<br /> Lee Letter: b357

Washington and Lee University

Sender: Richard Henry Lee
Recipient: Thomas Lee Shippen

My dear Cousin,

Having recover’d my health much better than I ever expected to have done, I have again taken my Seat in Congress – I arrived in this City a fortnight ago, having stayed a week in Philadela. where I saw your friends all in good health and your father, as usual, in high spirits. I was extremely happy to find that you were so well placed for improvement and to see, under your own hand, such strong proof that you had greatly profited by your situation. The federal convention at Phila. proceeding slowly, but I hope surely in a practical improvement of our federal Constitution. Experience seems to have proved that our governments have not Tone enough for the unruly passions of men, and so far as I can judge, the general wish is for a ballanced government where the powers shall be placed independently as in England; and of duration somewhat longer than the present. Congress is proceeding with the ordinary business until the Convention shall report their plan for consideration and recommendation to the different States – I suppose it will be recommended to the States to call Conventions for the special purpose of approving the new System, that it may rest on the broad base of the peoples choice rather than on the more feeble opinion of the ordinary Legislatures – In my last to you from Virga. I requested you to send me a few of the newest books, if there were any published of high Characters and to apply to Mr. Thos. Blane Merchant in London for the Cash to pay for them, and to deliver them to him that they might be forwarded to me. If you have not already complied with this request, you need not now trouble yourself about it, because I have written to Mr. Blane for as many books as my finances will allow me to devote in one year to that article. But you will very much oblige me by getting for me one of the most improved Modern Lamps of polished Tin, such as Doctor Franklin brought over with him for giving peat splendor of light to a Parlour where company sit – If, in order to use this Lamp, any explanation is necessary, let such explanation accompany it. Mr. Blane will receive and forward the Lamp with my other Goods that he sends me the ensuing Fall – And he will on our application, supply the money necessary to pay for it, as I have directed him. I pray you to remember me affectionately to Mr. Adams and inform him that I will shortly write to him. Congress have not yet determined on complying with his request to be permitted to return home, but when they shall do so, I will certainly do my endeavor to have Colo. Smith appointed Chargé des Affairs at the Court of London if such shd. be the plan fixt on. My compliments if you please to Colo. Smith – I hope to hear from you e’er long, because I am always happy to do so, being with the most unfeigned affection and the Truest regard My dear Cousin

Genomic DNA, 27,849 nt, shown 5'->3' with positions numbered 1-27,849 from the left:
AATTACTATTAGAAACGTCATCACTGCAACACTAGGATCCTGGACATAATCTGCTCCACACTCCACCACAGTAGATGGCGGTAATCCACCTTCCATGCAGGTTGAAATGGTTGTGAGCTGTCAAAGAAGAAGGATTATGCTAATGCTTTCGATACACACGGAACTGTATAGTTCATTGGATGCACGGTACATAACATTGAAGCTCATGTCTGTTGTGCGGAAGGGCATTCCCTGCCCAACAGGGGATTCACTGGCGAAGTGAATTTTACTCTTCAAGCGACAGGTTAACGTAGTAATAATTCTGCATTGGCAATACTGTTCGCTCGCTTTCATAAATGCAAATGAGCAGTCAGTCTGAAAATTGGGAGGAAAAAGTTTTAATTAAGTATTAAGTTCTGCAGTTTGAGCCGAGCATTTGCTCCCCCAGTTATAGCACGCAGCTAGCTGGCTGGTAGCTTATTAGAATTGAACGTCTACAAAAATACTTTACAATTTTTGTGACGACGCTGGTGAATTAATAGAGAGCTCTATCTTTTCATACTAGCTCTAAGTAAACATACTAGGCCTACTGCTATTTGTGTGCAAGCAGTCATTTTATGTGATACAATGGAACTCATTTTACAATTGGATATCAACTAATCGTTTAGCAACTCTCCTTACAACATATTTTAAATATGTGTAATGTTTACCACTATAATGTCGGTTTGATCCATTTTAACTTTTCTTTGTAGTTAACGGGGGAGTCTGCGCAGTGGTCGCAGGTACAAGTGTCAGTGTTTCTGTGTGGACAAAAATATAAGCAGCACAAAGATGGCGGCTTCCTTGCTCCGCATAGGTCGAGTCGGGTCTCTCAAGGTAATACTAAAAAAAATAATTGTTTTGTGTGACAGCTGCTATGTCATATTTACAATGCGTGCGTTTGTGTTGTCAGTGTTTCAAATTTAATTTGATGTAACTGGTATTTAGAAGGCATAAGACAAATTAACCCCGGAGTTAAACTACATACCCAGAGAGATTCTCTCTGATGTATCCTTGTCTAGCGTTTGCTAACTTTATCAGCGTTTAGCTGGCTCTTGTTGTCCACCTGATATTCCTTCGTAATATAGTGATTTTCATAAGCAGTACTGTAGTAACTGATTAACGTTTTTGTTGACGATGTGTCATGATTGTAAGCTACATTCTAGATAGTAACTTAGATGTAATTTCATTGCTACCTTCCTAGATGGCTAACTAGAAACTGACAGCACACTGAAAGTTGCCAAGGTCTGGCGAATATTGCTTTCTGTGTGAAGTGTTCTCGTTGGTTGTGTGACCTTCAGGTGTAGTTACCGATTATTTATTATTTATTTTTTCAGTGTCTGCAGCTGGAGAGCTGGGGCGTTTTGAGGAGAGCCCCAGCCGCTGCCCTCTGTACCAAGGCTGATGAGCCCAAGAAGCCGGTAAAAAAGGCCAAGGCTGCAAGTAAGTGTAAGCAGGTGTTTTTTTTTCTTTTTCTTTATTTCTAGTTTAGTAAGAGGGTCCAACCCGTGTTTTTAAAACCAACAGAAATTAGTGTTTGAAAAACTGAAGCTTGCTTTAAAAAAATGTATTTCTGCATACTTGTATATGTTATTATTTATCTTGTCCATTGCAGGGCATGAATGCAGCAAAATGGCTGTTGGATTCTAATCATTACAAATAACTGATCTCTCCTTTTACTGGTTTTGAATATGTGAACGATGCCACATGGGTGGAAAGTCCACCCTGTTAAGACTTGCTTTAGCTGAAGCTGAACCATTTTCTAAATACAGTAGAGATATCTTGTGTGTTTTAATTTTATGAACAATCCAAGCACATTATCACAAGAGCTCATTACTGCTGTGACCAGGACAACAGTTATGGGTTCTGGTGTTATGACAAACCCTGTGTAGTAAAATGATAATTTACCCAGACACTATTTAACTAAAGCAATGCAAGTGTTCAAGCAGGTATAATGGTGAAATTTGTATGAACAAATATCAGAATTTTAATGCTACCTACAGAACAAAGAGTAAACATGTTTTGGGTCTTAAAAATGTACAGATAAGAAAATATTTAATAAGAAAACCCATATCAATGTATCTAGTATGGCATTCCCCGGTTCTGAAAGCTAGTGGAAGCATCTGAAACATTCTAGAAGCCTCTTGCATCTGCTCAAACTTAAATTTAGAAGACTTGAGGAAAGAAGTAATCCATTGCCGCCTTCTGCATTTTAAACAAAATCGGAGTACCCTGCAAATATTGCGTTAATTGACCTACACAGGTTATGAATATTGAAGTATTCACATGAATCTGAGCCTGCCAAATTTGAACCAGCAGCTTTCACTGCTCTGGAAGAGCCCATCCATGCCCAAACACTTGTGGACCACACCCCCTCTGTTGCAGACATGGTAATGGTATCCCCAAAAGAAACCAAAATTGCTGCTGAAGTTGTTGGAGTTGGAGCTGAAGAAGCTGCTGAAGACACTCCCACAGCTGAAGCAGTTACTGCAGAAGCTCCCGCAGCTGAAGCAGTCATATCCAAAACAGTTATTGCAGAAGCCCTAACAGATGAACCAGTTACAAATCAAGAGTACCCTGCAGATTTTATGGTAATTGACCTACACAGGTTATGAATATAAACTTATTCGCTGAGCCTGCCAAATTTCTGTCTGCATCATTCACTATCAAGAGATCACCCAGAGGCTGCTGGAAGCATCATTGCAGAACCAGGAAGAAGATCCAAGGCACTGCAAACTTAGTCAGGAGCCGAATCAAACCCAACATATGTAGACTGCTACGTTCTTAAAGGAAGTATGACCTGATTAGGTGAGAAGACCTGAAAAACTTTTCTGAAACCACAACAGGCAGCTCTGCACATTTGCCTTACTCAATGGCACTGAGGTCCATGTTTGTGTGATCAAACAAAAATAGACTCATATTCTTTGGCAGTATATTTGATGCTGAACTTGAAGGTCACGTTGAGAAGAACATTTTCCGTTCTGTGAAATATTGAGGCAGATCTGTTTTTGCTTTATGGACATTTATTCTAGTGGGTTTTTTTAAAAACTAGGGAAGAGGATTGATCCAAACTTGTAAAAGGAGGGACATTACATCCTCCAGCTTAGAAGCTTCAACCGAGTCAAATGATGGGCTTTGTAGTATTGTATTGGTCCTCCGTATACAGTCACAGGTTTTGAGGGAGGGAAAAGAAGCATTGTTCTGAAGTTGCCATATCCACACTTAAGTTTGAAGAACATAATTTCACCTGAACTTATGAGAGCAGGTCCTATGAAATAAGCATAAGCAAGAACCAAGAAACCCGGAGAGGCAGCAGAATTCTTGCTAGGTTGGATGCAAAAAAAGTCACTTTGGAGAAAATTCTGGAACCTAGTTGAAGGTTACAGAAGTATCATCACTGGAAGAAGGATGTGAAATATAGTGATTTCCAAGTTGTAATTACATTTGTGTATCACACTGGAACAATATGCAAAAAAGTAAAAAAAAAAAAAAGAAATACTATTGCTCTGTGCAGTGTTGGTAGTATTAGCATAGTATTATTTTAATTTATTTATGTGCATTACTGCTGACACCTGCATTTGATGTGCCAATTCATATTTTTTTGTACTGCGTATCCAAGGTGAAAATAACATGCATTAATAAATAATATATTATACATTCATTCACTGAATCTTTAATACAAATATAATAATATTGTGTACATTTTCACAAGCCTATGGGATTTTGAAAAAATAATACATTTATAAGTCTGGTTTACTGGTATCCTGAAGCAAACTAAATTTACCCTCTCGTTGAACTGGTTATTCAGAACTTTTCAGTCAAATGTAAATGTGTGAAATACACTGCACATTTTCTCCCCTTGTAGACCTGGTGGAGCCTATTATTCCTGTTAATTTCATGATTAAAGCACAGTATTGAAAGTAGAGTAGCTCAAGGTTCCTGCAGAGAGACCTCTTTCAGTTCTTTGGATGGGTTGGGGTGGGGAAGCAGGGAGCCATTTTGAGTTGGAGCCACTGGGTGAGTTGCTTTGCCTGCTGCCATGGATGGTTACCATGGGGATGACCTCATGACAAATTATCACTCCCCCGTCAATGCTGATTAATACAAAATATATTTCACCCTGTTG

Yours for ever.

Richard Henry Lee

P.S. July 30. The want of 9 states prevents a determination on My Adams’s business by this packet, so that we do not know the future arrangement – I enclose you my dear Cousin a letter [for] our Relation the Bishop of Chester – It may bring you acquainted with a Learned and worthy Man – farewell –

Remember me to Dr. Cutting

Mr. Blane may be met with on the Royal Exchange – Virginia walk – Seal the Bishops letter before delivery –

Notes:

Shippen Collection###

Printed in James Curtis Ballagh, The Letters of Richard Henry Lee, Volume 2, 1779 – 1794, pp. 427 – 29.